From 8-year-old mayors to 72-year-old gardeners, Garfield County is a mosaic of interesting people doing interesting things
Here are 5 human-interest pieces we think are worth a second read
Nicknamed “Dead Horse,” Mitch Spencer has been known to dig his heels in on a variety of topics. Regardless, the Glenwood Springs Middle School science teacher and bus driver is admired by students and faculty alike.
“There’s two stories to (how he earned his nickname),” Glenwood Springs Middle School Principal Joel Hathaway said. “One is that he’s always beating the dead horse. But I prefer to think it’s because he’s the last of the old cowboys, riding the yellow horse back and forth every day. On a steel horse he rides.”
On the short days, Spencer is awake at 5 a.m. and works a 12-hour day, before returning home. Students who ride his bus know him for his cheery small talk, and in class, seventh-graders learn about dinosaurs.
Although Spencer is the son of legendary Glenwood Springs High School girl’s basketball coach Harlan Spencer, the science teacher didn’t intend to follow his father’s footsteps into an education career.
After a failed attempt at becoming a real estate mogul, he volunteered as a firefighter and made ends meet by working at City Market.
After obtaining his teaching degree in his 30s, Spencer went on to lead the Glenwood Springs Middle School’s football team to finish second place at state. As a teacher, he leads his students on excursions to mine memorials and camping trips, often being the one behind the wheel.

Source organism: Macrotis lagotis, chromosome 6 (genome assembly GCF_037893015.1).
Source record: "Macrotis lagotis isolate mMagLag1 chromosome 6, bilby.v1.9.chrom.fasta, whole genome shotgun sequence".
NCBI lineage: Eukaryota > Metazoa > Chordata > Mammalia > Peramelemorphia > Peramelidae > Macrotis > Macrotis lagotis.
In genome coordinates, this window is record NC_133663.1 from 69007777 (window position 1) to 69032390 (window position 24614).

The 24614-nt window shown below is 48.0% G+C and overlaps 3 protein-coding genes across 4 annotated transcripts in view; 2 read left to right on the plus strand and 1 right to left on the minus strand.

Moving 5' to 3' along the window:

“My wife and I feel very fortunate to be a part of this community,” Spencer said in his school biography, “and for myself, (I am fortunate) to follow in my father’s footsteps as a teacher at GSMS working with the wonderful students and families of Glenwood.”
Karen Garrison was a child when Western Garfield County was the sugar beet capital of the world. And though the sugar beet farms of her youth have since cleared out, she still feels a connection with the earth and all things grown.
For six seasons, the 72-year-old green thumb has helped stock pantries throughout Garfield County through her efforts at the Glenwood Springs Wulfsohn Community Garden.
From spring to fall, Garrison harvests enough potatoes, carrots, peas, beans and onions and “anything else you can put into potato soup” to feed about 2,000 people a year, she said.
“I get thank-you cards from everybody filled out from all these dear souls that say I haven’t had a tomato this good since I was a little girl,” Garrison said. “That makes a grower happy.”
Garrison’s grandfather, Dewey Williams, owned ranches in the Roaring Fork and Colorado River valleys. Before his tenure as Garfield County commissioner in the 1950s, he survived the 1918 Spanish Flu pandemic, which killed about 50 million people worldwide, the Centers for Disease Control reported.
“He ended up caring for really sick people and burying the dead because there was no one else around to do it,” she said.
Garrison compares this dark time in U.S. history to what’s going on right now with the COVID-19 pandemic. But it’s more of a lesson in perseverance than anything else.
“You find out that the COVID is not so bizarre and weird and deadly,” she said. “It’s like anything else. You make the best of it as you go and don’t get paralyzed out of fear, because that’s never solved anything.”
Raised mostly by her grandparents, Brianda Cervantes immigrated to the U.S. after completing law school.
Instilled with a passion for helping others, she followed her grandfather’s words — “Whatever you do, you do the best” — which led her to become one of Riverview School’s first community liaisons in 2017. She now works as school-community organizer for all of the Roaring Fork District schools.